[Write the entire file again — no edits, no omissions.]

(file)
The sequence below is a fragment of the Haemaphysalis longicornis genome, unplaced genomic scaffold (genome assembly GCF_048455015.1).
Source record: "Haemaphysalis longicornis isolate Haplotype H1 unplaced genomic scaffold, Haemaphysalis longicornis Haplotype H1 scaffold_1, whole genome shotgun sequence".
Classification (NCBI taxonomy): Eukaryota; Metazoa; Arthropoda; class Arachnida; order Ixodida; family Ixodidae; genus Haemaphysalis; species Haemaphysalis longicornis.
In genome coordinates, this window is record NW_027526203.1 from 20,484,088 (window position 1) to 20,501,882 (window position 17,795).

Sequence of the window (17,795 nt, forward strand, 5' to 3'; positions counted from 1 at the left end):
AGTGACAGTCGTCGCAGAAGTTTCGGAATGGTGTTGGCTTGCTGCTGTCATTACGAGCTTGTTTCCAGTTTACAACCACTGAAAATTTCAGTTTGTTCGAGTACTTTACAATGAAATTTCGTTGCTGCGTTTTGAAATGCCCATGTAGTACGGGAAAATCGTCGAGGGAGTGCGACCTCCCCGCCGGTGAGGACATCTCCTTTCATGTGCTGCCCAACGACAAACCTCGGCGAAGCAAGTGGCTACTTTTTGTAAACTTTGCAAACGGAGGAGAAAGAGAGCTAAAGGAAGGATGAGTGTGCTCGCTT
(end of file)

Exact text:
The sequence below is a fragment of the Haemaphysalis longicornis genome, unplaced genomic scaffold (genome assembly GCF_048455015.1).
Source record: "Haemaphysalis longicornis isolate Haplotype H1 unplaced genomic scaffold, Haemaphysalis longicornis Haplotype H1 scaffold_1, whole genome shotgun sequence".
Classification (NCBI taxonomy): Eukaryota; Metazoa; Arthropoda; class Arachnida; order Ixodida; family Ixodidae; genus Haemaphysalis; species Haemaphysalis longicornis.
In genome coordinates, this window is record NW_027526203.1 from 20,484,088 (window position 1) to 20,501,882 (window position 17,795).

Sequence of the window (17,795 nt, forward strand, 5' to 3'; positions counted from 1 at the left end):
AGTGACAGTCGTCGCAGAAGTTTCGGAATGGTGTTGGCTTGCTGCTGTCATTACGAGCTTGTTTCCAGTTTACAACCACTGAAAATTTCAGTTTGTTCGAGTACTTTACAATGAAATTTCGTTGCTGCGTTTTGAAATGCCCATGTAGTACGGGAAAATCGTCGAGGGAGTGCGACCTCCCCGCCGGTGAGGACATCTCCTTTCATGTGCTGCCCAACGACAAACCTCGGCGAAGCAAGTGGCTACTTTTTGTAAACTTTGCAAACGGAGGAGAAAGAGAGCTAAAGGAAGGATGAGTGTGCTCGCTT